Two More H1N1-Related Deaths Reported In Massachusetts
Two more deaths in Boston have been linked to H1N1 influenza (swine flu), bringing the total number of H1N1-related deaths to four in Massachusetts, the Boston Public Health Commission and the Massachusetts Department of Public Health announced today.
“Sadly, we have learned that two more Boston residents have succumbed to illness associated with H1N1. We extend our deepest sympathy to the families of both residents, their friends and other loved ones,” said Barbara Ferrer, executive director of the Boston Public Health Commission. “While most cases of H1N1 in Boston and nationwide have not resulted in death, this news demonstrates how serious influenza can be,” she said.
One Boston resident was a 52-year-old man who died at his home on June 26. Test results came back today indicating he was positive for H1N1 influenza. The second Boston resident was a 30-year-old man who was hospitalized on June 15 and died June 29. He is a probable case of H1N1 influenza; the confirmatory test for H1N1 is pending at the US Centers for Disease Control and Prevention in Atlanta.
On Monday, local and state public health officials announced that test results confirmed that the death of an 84-year-old Boston man on June 18 was linked to H1N1 influenza. The first reported H1N1-related death in Massachusetts was a 30-year-old Boston woman who died June 14.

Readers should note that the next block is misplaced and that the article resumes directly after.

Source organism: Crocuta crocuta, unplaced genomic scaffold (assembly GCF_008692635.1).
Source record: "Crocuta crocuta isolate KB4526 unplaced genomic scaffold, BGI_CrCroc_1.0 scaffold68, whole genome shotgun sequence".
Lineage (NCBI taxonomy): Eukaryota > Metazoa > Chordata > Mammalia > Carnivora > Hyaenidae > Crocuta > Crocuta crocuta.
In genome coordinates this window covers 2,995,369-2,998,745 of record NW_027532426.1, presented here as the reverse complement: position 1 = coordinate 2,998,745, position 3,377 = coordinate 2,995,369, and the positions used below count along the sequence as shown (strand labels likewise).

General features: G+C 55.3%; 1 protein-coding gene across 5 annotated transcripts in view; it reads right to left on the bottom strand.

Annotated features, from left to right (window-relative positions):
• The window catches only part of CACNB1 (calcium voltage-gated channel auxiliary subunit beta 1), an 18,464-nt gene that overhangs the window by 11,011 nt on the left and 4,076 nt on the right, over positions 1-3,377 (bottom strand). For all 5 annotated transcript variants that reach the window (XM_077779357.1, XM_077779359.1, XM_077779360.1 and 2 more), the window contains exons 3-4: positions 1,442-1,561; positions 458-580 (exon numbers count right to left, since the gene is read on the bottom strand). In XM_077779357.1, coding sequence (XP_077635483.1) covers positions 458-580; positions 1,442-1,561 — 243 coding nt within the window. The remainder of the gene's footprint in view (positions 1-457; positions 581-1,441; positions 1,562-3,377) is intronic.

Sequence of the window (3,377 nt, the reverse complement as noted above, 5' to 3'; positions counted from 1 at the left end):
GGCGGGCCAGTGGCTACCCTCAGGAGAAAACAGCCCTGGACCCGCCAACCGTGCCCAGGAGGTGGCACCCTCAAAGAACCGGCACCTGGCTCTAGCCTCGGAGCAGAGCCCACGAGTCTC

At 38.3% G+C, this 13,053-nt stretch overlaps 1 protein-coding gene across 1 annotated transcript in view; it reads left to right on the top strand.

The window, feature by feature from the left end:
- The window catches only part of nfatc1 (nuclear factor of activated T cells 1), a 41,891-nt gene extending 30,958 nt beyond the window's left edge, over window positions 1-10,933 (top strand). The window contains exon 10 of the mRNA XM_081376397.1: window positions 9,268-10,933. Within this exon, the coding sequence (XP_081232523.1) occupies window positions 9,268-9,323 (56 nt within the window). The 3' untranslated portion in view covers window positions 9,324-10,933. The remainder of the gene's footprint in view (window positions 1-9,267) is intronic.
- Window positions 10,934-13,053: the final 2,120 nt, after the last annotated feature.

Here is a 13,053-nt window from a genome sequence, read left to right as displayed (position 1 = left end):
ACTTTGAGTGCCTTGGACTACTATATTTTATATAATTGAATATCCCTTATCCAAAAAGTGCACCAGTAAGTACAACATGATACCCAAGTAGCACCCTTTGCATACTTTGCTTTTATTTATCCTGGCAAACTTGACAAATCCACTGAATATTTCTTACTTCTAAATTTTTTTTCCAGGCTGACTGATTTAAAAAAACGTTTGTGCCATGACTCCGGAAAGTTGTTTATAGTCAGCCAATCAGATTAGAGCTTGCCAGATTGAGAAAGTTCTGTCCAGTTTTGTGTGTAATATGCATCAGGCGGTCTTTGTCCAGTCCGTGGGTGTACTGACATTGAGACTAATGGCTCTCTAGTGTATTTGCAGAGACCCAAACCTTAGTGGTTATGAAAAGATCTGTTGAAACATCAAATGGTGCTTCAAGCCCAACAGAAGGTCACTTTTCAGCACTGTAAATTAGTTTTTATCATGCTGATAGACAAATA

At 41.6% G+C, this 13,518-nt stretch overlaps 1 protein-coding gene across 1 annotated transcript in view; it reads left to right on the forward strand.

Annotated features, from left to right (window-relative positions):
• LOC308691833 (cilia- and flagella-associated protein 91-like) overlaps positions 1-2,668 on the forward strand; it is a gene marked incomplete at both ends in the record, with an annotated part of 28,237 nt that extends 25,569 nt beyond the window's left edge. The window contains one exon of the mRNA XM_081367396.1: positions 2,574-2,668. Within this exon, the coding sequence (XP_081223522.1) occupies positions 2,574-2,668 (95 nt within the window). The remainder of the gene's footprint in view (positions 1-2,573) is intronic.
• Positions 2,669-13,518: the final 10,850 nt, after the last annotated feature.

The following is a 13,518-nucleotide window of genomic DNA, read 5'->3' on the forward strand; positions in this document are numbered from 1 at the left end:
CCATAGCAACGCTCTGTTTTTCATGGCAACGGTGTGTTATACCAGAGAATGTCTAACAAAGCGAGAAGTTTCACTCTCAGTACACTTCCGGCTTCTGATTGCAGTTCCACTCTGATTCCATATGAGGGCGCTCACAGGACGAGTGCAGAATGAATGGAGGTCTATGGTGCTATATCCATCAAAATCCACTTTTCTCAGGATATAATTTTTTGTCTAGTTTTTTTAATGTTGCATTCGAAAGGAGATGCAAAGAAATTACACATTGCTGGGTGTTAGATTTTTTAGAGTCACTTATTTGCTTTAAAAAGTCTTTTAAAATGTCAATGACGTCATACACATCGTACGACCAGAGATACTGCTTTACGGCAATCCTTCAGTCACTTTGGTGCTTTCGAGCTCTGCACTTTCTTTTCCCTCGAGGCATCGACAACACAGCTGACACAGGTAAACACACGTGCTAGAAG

Despite the four deaths, Dr. Ferrer said the evidence shows decreasing influenza-like illness in Boston.
In Boston, there have been 475 confirmed cases of H1N1 flu and 70 hospitalizations since spring when the virus first surfaced. Massachusetts has reported 1287 confirmed cases and 134 hospitalizations. By contrast, seasonal influenza causes 250,000 hospitalizations and 36,000 deaths each year nationwide.
BPHC and DPH officials said certain groups of people are at higher risk of complications from the flu. These groups include children under the age of 2, adults over the age of 65, pregnant women, and people with chronic conditions, such as asthma, diabetes, and heart disease. These people should call their doctor immediately to discuss appropriate treatment if they develop a fever with a cough, sore throat, or runny nose.